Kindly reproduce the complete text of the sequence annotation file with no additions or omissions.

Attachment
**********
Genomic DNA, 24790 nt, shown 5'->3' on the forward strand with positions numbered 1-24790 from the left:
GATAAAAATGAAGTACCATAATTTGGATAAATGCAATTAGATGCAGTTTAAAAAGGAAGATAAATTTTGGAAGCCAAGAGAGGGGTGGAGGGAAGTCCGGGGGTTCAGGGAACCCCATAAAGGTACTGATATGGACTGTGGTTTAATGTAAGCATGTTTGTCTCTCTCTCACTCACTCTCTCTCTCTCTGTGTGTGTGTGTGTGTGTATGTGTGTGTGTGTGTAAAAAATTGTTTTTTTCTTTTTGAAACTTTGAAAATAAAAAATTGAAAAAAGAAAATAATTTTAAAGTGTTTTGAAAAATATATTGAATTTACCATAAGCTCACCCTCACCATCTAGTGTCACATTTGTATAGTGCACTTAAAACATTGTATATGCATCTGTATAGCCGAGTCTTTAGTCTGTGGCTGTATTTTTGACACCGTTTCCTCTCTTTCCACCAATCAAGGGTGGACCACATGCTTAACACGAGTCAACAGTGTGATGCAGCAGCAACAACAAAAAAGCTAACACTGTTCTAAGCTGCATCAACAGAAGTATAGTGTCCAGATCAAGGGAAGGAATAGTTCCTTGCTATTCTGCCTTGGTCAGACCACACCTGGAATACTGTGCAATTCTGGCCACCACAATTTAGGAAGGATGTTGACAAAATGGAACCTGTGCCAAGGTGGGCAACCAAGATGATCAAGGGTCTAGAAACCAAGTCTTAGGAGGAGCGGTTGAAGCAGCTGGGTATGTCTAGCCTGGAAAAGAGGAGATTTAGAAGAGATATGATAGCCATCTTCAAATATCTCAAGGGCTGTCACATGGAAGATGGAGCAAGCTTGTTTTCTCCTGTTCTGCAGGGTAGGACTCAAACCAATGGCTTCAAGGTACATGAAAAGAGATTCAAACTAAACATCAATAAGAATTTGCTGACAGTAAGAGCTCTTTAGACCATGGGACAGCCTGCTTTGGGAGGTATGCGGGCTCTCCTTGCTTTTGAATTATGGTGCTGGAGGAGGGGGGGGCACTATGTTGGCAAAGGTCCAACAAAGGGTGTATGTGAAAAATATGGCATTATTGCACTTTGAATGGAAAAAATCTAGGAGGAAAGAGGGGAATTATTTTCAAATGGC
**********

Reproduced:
Genomic DNA, 24790 nt, shown 5'->3' on the forward strand with positions numbered 1-24790 from the left:
GATAAAAATGAAGTACCATAATTTGGATAAATGCAATTAGATGCAGTTTAAAAAGGAAGATAAATTTTGGAAGCCAAGAGAGGGGTGGAGGGAAGTCCGGGGGTTCAGGGAACCCCATAAAGGTACTGATATGGACTGTGGTTTAATGTAAGCATGTTTGTCTCTCTCTCACTCACTCTCTCTCTCTCTGTGTGTGTGTGTGTGTGTATGTGTGTGTGTGTGTAAAAAATTGTTTTTTTCTTTTTGAAACTTTGAAAATAAAAAATTGAAAAAAGAAAATAATTTTAAAGTGTTTTGAAAAATATATTGAATTTACCATAAGCTCACCCTCACCATCTAGTGTCACATTTGTATAGTGCACTTAAAACATTGTATATGCATCTGTATAGCCGAGTCTTTAGTCTGTGGCTGTATTTTTGACACCGTTTCCTCTCTTTCCACCAATCAAGGGTGGACCACATGCTTAACACGAGTCAACAGTGTGATGCAGCAGCAACAACAAAAAAGCTAACACTGTTCTAAGCTGCATCAACAGAAGTATAGTGTCCAGATCAAGGGAAGGAATAGTTCCTTGCTATTCTGCCTTGGTCAGACCACACCTGGAATACTGTGCAATTCTGGCCACCACAATTTAGGAAGGATGTTGACAAAATGGAACCTGTGCCAAGGTGGGCAACCAAGATGATCAAGGGTCTAGAAACCAAGTCTTAGGAGGAGCGGTTGAAGCAGCTGGGTATGTCTAGCCTGGAAAAGAGGAGATTTAGAAGAGATATGATAGCCATCTTCAAATATCTCAAGGGCTGTCACATGGAAGATGGAGCAAGCTTGTTTTCTCCTGTTCTGCAGGGTAGGACTCAAACCAATGGCTTCAAGGTACATGAAAAGAGATTCAAACTAAACATCAATAAGAATTTGCTGACAGTAAGAGCTCTTTAGACCATGGGACAGCCTGCTTTGGGAGGTATGCGGGCTCTCCTTGCTTTTGAATTATGGTGCTGGAGGAGGGGGGGGCACTATGTTGGCAAAGGTCCAACAAAGGGTGTATGTGAAAAATATGGCATTATTGCACTTTGAATGGAAAAAATCTAGGAGGAAAGAGGGGAATTATTTTCAAATGGC